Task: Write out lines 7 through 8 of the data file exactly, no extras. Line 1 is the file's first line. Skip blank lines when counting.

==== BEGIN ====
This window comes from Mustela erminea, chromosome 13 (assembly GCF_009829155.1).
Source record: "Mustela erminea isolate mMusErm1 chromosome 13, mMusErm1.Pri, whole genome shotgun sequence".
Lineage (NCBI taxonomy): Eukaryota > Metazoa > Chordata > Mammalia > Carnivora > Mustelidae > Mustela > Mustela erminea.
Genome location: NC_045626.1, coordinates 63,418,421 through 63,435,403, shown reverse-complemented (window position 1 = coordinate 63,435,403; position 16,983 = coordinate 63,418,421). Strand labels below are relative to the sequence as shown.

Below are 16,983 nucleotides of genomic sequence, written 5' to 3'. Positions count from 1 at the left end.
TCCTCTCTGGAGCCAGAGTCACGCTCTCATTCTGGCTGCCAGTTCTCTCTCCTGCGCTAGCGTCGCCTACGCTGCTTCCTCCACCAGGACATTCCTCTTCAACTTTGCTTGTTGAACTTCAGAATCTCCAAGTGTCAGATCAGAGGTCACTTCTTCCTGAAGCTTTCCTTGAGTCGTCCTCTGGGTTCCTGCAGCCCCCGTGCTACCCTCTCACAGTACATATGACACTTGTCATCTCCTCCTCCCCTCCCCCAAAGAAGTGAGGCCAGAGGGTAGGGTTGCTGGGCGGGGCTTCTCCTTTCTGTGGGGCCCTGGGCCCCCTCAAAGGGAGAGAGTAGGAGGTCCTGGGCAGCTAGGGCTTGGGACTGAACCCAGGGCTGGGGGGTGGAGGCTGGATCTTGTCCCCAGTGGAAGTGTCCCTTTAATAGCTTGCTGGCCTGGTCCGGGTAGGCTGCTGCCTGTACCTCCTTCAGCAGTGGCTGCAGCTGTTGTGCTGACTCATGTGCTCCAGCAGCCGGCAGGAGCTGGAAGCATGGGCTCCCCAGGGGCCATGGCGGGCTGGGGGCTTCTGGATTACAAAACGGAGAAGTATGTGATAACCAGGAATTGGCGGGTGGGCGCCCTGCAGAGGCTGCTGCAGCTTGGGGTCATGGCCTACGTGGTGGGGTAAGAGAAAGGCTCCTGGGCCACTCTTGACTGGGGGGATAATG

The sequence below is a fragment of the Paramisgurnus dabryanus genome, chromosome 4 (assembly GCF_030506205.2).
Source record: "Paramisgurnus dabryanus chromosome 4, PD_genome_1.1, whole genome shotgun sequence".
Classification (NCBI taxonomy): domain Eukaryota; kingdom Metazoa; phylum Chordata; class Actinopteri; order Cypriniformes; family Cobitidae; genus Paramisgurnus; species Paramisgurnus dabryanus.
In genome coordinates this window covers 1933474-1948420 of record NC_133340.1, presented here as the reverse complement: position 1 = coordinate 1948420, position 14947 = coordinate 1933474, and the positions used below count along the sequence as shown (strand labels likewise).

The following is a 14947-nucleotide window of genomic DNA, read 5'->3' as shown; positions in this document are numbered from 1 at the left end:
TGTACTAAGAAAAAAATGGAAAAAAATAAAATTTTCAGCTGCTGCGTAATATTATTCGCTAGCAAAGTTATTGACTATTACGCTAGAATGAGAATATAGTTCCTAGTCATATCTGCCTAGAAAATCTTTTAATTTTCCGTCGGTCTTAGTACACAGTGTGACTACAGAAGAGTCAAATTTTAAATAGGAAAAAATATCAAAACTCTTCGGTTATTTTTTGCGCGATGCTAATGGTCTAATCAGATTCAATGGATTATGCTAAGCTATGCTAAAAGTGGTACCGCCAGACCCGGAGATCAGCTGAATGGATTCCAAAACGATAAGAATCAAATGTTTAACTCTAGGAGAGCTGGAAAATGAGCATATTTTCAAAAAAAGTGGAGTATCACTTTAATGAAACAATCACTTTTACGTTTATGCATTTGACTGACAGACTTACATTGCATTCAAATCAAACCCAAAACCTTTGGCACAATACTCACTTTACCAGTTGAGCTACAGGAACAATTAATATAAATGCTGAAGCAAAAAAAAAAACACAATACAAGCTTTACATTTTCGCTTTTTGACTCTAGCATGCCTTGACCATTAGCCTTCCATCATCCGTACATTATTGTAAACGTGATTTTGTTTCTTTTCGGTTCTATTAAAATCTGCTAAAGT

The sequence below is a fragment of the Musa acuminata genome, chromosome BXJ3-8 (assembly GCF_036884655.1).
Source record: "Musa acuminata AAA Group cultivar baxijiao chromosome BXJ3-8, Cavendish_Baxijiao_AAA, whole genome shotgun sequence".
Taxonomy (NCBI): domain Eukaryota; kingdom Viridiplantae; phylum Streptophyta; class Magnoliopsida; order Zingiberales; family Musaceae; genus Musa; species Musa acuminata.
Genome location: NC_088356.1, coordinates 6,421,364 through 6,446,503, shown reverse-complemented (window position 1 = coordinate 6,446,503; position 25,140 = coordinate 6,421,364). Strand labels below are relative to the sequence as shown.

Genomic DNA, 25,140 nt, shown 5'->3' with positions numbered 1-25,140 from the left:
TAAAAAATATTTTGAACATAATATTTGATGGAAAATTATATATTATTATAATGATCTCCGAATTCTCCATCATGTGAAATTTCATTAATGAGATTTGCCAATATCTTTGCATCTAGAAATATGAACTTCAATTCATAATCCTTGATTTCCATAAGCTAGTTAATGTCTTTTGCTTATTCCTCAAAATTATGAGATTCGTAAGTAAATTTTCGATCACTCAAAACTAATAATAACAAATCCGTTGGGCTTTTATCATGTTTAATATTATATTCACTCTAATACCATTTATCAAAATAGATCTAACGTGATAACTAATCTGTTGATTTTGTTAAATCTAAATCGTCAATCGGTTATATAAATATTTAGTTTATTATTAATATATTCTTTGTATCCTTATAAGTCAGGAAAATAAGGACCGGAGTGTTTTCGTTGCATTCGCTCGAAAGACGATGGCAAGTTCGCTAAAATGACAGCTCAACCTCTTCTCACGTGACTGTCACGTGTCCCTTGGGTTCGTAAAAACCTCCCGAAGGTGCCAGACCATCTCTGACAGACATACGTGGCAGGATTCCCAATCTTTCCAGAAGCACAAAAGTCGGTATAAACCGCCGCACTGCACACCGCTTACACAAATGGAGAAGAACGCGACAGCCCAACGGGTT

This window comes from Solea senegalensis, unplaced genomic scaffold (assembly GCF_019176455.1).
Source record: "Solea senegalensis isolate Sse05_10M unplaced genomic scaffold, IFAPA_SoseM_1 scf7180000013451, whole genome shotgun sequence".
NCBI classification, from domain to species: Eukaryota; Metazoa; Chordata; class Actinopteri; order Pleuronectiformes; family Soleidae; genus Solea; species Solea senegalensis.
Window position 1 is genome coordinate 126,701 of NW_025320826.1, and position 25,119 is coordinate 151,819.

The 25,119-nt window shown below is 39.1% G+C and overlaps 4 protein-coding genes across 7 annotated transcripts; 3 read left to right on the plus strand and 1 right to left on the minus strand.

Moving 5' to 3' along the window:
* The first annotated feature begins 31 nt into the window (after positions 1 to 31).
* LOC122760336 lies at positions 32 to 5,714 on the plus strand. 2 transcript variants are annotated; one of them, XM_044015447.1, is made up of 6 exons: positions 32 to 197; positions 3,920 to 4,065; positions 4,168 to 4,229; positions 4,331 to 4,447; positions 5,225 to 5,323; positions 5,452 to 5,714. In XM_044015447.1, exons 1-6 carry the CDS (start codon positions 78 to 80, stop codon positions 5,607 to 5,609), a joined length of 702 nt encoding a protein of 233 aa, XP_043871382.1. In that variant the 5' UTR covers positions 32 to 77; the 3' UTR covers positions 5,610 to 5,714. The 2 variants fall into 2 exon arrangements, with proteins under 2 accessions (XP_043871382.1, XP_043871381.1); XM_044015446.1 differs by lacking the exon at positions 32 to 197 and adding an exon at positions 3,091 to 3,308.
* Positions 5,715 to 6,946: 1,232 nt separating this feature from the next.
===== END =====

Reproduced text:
The sequence below is a fragment of the Paramisgurnus dabryanus genome, chromosome 4 (assembly GCF_030506205.2).
Source record: "Paramisgurnus dabryanus chromosome 4, PD_genome_1.1, whole genome shotgun sequence".